For each of the past two Top Egg Company Surveys, U.S. egg producers were asked to project what they thought the breakout for egg production by housing system will be in 2025. In just 12 months, egg producers changed from predicting that 13.7 percent of hens would be housed cage-free in 2025 in last year’s survey to 40.6 percent in this year’s survey.


Egg producers predict that cage-free egg production will grow much more rapidly than they did just one year ago.

In this year’s survey, 29 egg producers housing about 130 million hens submitted their predictions for what the future holds for hen housing in the U.S. The predictions for the percentage of hens that will be raised cage-free in the U.S. in 2025 ranged from a low of 10 to a high of 80.

The expansion in cage-free egg production is predicted to come largely at the expense of enriched cages, which this year were predicted to make up just over 10 percent of total hens housed in 2025, down from a prediction of almost one-quarter of total hens housed last year. The predictions for enriched cages ranged from seven responses of 0 percent to a high of 30 percent.

Conventional cages are still predicted to be the predominant means of housing hens in 2025, according to this year’s survey respondents, with almost 49 percent of housed this way, a significant decline from the prediction of last year, almost 62 percent.

Foodservice cage-free egg sales

McDonald’s pledge to switch all of the company’s egg purchases in the U.S. and Canada to cage free by 2025 is seen by some as pivotal for the U.S. egg industry. In this year’s survey, egg producers were asked if they agreed with the statement, “McDonald’s decision to transition to cage-free egg purchases will ultimately lead to the end of cage housing for foodservice egg production.” More than two-thirds of egg producers responding to the survey disagreed with this statement.


Almost one-third of responding egg producers believe McDonald's cage-free announcement will result in end of cage housing for foodservice in the U.S.


Farm-specific biosecurity plans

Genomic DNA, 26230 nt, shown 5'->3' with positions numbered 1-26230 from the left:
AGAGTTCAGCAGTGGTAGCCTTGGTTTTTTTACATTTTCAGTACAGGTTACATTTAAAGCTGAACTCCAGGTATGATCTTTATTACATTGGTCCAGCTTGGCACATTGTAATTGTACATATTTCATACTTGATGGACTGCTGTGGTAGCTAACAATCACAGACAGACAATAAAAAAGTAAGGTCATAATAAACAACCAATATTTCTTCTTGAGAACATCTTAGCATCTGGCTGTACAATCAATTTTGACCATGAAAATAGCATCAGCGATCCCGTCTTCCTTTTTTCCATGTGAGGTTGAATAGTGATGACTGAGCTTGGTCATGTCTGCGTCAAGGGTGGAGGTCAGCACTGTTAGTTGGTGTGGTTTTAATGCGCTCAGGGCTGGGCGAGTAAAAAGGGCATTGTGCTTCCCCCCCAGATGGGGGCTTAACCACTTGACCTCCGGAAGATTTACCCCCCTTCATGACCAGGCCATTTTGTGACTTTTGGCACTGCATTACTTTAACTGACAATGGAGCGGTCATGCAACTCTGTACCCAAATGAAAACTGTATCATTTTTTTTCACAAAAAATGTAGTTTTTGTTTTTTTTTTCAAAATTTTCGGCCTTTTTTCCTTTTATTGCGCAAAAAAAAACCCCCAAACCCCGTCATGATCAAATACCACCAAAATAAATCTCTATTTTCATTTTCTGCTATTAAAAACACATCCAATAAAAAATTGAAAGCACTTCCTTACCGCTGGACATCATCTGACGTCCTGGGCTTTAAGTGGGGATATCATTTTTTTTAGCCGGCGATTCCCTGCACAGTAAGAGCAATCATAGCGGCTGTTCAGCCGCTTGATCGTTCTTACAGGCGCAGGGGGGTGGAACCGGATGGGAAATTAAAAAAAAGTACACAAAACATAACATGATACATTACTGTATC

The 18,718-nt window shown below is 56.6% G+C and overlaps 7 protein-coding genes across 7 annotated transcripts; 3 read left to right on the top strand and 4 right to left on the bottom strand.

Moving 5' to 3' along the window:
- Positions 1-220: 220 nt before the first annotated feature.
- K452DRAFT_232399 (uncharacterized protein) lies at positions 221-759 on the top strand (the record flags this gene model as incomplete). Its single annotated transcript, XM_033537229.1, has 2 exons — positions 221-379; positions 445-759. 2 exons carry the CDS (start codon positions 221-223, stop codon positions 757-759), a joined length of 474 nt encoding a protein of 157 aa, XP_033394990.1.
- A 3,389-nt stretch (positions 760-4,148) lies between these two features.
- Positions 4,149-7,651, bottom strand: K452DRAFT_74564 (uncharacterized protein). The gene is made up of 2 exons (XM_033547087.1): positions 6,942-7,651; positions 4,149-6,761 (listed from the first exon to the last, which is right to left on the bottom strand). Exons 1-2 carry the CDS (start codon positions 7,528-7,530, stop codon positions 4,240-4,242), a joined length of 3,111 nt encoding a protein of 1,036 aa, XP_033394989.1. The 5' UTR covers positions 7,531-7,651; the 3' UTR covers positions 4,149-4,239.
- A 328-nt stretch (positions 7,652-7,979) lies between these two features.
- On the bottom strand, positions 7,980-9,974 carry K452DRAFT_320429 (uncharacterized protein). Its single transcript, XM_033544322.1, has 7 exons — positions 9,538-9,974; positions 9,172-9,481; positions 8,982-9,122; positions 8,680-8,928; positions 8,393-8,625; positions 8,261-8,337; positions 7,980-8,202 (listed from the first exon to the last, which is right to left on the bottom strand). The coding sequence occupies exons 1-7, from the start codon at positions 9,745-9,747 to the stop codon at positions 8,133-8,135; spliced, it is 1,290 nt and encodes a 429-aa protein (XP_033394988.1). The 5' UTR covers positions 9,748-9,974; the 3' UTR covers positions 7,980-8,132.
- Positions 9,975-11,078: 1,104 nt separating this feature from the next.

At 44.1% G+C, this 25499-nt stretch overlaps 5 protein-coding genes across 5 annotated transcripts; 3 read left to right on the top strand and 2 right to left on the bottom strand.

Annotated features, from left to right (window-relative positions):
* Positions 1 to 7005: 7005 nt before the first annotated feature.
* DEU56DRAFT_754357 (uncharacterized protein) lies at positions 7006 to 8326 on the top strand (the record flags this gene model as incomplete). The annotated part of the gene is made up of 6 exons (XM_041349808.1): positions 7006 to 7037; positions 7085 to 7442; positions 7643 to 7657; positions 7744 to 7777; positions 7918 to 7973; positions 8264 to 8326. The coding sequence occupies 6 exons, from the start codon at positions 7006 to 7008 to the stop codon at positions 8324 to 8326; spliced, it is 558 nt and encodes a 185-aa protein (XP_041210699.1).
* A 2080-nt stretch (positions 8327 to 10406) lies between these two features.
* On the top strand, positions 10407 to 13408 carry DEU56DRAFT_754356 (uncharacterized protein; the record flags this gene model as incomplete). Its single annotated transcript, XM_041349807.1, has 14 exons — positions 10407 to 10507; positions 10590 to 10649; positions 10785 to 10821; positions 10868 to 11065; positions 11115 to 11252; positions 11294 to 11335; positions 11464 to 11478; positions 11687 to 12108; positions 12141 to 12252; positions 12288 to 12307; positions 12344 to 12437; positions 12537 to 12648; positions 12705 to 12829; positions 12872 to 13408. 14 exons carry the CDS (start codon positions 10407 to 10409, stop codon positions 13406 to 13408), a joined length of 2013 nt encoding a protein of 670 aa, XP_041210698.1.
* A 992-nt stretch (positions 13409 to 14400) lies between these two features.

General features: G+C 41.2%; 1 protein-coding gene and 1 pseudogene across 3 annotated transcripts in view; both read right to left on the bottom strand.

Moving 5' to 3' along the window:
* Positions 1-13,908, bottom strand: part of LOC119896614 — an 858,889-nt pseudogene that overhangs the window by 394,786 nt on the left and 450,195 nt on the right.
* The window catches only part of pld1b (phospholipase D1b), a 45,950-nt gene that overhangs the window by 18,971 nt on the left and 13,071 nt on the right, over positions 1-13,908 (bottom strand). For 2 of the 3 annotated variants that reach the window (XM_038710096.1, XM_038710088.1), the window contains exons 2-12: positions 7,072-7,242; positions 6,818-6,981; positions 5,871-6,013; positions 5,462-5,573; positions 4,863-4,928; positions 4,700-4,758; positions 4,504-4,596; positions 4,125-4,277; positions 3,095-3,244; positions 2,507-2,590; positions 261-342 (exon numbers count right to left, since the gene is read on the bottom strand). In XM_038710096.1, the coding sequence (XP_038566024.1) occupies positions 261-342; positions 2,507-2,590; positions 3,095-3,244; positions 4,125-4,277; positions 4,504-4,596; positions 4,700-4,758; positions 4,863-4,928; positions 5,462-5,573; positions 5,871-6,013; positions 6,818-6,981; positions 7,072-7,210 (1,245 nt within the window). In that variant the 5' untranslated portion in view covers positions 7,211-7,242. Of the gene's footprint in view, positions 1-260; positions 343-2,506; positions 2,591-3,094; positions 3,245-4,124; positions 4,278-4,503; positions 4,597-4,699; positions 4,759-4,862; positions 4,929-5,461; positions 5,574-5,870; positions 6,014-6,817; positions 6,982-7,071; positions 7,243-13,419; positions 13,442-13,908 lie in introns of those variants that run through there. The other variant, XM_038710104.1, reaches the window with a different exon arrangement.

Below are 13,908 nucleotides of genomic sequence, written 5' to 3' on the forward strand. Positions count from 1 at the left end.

The avian influenza outbreaks of 2015 in the U.S. caused more damage to the egg industry than to the other poultry sectors. The loss of about 40 million layers and pullets highlighted the importance of effective biosecurity programs for pullet and layer farms.

USDA’s Animal and Plant Health Inspection Service (APHIS) has issued guidance on farm biosecurity, and a site-specific biosecurity program is named as one imperative for poultry farms.


More than 80 percent of responding egg producers say they have site-specific biosecurity plans for each farm.

In this year’s survey, egg producers were asked if their pullet and layer farms had site-specific biosecurity plans. Twenty-six of the 32 egg producers who responded to the question said that all of their farms had site-specific biosecurity plans (Figure 3). Five egg producers reported that some of their farms have site-specific programs, and only one said that they had no site-specific biosecurity plans.

Egg producers were asked if their on-farm biosecurity plans are audited to validate compliance with the plans. Nineteen of the 31 egg producers answering this question report that they are being audited.  The other 12 respondents said that they are making plans to be audited.


More than 60 percent of responding egg producers say they are audited to check compliance of their biosecurity programs.